When selecting multiple cheeses, variety is key. With a little help, you can create the perfect blend of milks, textures, and styles. That way, everyone finds something that they love. So, don’t hesitate to ask lots of questions at the cheese counter.
Selecting Tip #2: Wine
Experiment with alternatives to well-known (and often super-expensive) wines. Sometimes it’s as simple as stepping slightly outside a certified production zone. Other times, hop halfway around the world for the same grape prepared in a similar style. Some will say there’s nothing like the real thing, but these options can get you pretty darn close… at a fraction of the cost. In my world, wine is to be enjoyed freely without asking, “is today really worth opening this bottle?”
Champagne àSpanish Cava (fermented in the bottle just like Champagne, giving it similar characteristics and unique bubbliness)
Barolo àLange Rosso (a younger version from the same Nebbiolo grape; drinking Lange Rosso from a great Barolo producer is a sure bet)
California Cab àChilean Cabernet Sauvignon (all the richness of the grape, prepared in the same bold, oak-kissed format)
Red Bordeaux àCôtes de Bourg (Bordeaux-made, but more under the radar than higher-profile appellations, and delicious drinking right now)
Selecting Tip #3: Charcuterie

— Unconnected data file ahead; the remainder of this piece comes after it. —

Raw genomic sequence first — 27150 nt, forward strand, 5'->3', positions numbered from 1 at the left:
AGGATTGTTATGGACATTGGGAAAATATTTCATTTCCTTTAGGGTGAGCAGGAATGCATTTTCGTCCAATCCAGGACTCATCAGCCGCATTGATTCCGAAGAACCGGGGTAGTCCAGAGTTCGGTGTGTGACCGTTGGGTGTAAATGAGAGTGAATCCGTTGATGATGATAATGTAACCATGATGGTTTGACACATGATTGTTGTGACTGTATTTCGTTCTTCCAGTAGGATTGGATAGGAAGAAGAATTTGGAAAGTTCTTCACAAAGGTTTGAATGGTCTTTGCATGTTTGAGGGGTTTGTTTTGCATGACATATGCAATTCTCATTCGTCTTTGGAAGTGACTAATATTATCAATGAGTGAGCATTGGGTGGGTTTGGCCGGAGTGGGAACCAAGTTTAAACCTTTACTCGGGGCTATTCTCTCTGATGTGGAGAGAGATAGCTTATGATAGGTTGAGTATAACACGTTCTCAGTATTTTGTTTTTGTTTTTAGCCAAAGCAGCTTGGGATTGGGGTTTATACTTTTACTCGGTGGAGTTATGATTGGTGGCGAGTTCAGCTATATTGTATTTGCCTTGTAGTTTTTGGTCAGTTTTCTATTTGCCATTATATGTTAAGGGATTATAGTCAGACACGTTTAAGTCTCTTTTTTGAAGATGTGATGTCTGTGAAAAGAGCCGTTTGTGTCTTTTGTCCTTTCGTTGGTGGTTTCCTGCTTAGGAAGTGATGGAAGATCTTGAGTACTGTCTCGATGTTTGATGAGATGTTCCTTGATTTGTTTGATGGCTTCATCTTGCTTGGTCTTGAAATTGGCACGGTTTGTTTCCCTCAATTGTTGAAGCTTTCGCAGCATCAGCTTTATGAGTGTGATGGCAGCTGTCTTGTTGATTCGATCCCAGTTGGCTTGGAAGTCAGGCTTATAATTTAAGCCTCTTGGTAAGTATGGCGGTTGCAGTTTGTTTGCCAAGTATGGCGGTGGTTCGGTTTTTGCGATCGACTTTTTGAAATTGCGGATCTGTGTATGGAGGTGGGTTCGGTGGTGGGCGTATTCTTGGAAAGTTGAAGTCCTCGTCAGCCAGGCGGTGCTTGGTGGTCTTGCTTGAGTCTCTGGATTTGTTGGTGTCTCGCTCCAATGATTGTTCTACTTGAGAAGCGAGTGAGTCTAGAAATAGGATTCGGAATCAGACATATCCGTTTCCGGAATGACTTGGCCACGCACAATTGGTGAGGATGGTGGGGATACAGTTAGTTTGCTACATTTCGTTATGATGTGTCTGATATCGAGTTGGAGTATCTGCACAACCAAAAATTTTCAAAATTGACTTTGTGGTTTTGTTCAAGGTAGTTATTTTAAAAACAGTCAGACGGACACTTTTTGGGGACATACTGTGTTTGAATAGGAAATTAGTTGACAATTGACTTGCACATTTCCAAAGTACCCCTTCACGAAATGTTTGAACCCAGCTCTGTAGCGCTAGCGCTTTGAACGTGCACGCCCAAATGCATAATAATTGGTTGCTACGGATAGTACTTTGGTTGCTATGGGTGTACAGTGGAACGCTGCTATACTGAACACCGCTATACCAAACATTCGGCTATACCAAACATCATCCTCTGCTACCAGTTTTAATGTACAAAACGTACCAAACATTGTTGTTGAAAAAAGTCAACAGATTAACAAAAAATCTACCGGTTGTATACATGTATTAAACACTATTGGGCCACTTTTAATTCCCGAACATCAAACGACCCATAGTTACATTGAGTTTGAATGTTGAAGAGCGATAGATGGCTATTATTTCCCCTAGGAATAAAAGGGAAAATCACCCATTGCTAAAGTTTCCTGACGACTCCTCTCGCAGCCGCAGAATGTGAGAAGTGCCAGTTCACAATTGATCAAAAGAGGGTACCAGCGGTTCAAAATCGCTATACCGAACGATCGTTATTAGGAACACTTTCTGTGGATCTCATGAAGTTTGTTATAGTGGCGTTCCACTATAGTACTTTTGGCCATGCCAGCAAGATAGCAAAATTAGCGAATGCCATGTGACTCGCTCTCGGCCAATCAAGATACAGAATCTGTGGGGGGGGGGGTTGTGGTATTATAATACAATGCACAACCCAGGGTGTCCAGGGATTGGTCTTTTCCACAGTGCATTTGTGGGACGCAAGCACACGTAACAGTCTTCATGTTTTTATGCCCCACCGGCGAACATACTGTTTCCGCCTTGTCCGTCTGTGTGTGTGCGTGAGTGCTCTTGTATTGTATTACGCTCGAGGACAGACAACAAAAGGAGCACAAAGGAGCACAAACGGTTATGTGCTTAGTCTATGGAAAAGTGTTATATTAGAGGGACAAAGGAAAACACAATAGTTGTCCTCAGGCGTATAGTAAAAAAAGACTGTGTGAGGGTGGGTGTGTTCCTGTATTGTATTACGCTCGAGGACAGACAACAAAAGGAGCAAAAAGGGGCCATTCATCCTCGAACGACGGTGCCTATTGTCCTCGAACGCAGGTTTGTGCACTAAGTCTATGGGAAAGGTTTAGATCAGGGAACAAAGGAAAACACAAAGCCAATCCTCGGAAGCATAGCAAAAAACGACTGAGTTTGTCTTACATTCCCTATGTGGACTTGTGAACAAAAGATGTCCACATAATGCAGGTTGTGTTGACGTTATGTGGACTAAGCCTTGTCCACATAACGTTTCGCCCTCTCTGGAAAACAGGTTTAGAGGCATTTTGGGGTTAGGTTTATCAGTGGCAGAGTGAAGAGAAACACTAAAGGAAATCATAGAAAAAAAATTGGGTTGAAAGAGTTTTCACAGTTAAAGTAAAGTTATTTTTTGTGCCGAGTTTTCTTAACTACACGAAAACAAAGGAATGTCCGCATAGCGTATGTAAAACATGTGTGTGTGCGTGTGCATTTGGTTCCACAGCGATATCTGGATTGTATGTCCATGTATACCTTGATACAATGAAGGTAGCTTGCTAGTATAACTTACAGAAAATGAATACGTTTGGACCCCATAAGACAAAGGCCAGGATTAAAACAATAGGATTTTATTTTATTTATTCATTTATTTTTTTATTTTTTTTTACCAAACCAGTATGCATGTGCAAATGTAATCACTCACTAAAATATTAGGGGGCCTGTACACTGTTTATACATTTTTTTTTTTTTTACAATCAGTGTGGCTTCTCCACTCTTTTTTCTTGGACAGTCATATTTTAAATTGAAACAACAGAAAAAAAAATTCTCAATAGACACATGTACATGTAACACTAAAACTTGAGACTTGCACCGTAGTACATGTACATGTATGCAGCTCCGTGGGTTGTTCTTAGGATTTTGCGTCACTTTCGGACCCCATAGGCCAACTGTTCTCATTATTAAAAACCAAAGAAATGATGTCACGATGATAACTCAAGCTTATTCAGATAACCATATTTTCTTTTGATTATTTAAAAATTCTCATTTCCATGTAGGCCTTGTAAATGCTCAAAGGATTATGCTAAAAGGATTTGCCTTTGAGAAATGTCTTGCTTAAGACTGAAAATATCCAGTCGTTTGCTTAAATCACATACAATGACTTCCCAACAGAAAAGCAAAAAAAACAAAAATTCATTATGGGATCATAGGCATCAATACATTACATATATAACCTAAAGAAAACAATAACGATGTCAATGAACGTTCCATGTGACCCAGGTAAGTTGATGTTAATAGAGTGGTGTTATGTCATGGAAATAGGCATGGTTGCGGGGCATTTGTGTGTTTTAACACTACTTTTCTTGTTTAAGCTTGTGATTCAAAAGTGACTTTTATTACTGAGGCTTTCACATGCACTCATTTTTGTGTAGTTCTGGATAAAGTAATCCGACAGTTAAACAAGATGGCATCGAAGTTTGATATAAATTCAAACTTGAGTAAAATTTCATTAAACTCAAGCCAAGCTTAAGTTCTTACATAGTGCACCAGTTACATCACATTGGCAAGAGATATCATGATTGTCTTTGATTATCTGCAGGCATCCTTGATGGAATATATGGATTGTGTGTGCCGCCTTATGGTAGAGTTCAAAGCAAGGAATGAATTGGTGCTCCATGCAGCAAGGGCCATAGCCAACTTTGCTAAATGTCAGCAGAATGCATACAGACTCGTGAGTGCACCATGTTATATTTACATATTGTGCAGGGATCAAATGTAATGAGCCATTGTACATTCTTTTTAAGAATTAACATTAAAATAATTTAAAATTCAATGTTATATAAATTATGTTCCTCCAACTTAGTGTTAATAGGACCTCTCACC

There are three main types of charcuterie: salt-cured whole cuts like ham, cured sausages like salami, and cooked styles like pâté. I tend to think of sliced ham as more “elegant” and sliced salami as more “rustic,” while pâté can fall in either category, depending on preparation.
Regardless of style, sliced charcuterie oxidizes quickly, resulting in a taste that can be flat at best or funky at worst. if you plan on eating your charcuterie that day, choose items that are freshly sliced for you. If you’re waiting until the next day (or longer), go for an individual salami that you can cut yourself.
Day-Of: sliced Jamón Serrano, Beef Bresaola, mousse-style pâté, or large-format salami
Later: country-style pâté or any salami “chub” (refers to the small, individually cured format)
Pairing Tip #1
Select neighboring products and you will never go wrong. There’s no need to grasp the subtleties of the grape, milk, or meat (unless you want to). Remember—wine, cheese, and charcuterie are all products of the earth and in most cases, capture a common culinary spirit that make them natural partners. Let region be your guide.
Prosciutto di Parma + Parmigiano Reggiano + Barbera
Jamón Serrano + Manchego + La Mancha Tempranillo
Garlic Saucisson + Fresh Chèvre + Sancerre (Sauvignon Blanc)
Pairing Tip #2
Match intensity to enjoy complimentary, not clashing, flavors. Enjoying a delicate fresh chèvre? Skip the big red. Instead, choose a bright, acidic Sauvignon Blanc. Serving a hard-aged savory Gouda? Grab a full-flavored Cabernet Sauvignon to stand up to that flavor powerhouse.
Pairing Tip #3
Fat loves acid. When pairing rich foods like cheese and charcuterie, select wine that is high in acid, whether red or white. The acid will help to cleanse your palate, making each new bite taste like the first. Examples of high-acid wines are whites like Sauvignon Blanc and Pinot Grigio and reds like Sangiovese and Syrah.
In conclusion, making great selections and pairings is about sticking to a few basic guidelines and asking for help from your friendly local shopkeeper. There are almost no bad choices, so most importantly, RELAX and enjoy the bounty before you, remembering the wise words of famed chef Ferran Andrià: “Just to eat is a gift.”